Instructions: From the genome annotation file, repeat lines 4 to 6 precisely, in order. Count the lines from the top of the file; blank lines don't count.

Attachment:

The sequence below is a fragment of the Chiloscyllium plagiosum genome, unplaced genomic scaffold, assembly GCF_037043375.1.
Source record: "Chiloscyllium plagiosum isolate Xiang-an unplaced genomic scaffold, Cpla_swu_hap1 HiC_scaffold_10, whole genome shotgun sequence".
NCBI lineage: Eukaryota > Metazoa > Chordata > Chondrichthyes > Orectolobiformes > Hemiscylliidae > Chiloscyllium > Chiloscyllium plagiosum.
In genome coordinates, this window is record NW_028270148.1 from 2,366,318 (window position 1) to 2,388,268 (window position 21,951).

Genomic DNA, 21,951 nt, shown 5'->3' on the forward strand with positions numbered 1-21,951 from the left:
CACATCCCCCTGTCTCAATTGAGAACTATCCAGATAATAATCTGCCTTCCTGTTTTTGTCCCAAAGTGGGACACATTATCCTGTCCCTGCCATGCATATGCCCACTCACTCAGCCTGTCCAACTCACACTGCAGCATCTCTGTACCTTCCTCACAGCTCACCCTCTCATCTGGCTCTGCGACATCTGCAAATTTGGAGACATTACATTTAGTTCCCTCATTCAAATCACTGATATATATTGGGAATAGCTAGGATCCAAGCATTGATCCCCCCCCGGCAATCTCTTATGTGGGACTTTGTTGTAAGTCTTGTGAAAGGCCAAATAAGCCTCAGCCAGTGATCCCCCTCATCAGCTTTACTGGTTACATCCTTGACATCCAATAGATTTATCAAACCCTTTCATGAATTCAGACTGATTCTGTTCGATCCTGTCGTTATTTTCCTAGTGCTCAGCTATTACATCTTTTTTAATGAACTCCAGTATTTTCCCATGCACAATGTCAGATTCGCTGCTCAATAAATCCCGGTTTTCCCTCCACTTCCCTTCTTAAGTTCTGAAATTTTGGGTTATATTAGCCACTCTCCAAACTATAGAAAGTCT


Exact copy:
In genome coordinates, this window is record NW_028270148.1 from 2,366,318 (window position 1) to 2,388,268 (window position 21,951).

Genomic DNA, 21,951 nt, shown 5'->3' on the forward strand with positions numbered 1-21,951 from the left:
CACATCCCCCTGTCTCAATTGAGAACTATCCAGATAATAATCTGCCTTCCTGTTTTTGTCCCAAAGTGGGACACATTATCCTGTCCCTGCCATGCATATGCCCACTCACTCAGCCTGTCCAACTCACACTGCAGCATCTCTGTACCTTCCTCACAGCTCACCCTCTCATCTGGCTCTGCGACATCTGCAAATTTGGAGACATTACATTTAGTTCCCTCATTCAAATCACTGATATATATTGGGAATAGCTAGGATCCAAGCATTGATCCCCCCCCGGCAATCTCTTATGTGGGACTTTGTTGTAAGTCTTGTGAAAGGCCAAATAAGCCTCAGCCAGTGATCCCCCTCATCAGCTTTACTGGTTACATCCTTGACATCCAATAGATTTATCAAACCCTTTCATGAATTCAGACTGATTCTGTTCGATCCTGTCGTTATTTTCCTAGTGCTCAGCTATTACATCTTTTTTAATGAACTCCAGTATTTTCCCATGCACAATGTCAGATTCGCTGCTCAATAAATCCCGGTTTTCCCTCCACTTCCCTTCTTAAGTTCTGAAATTTTGGGTTATATTAGCCACTCTCCAAACTATAGAAAGTCT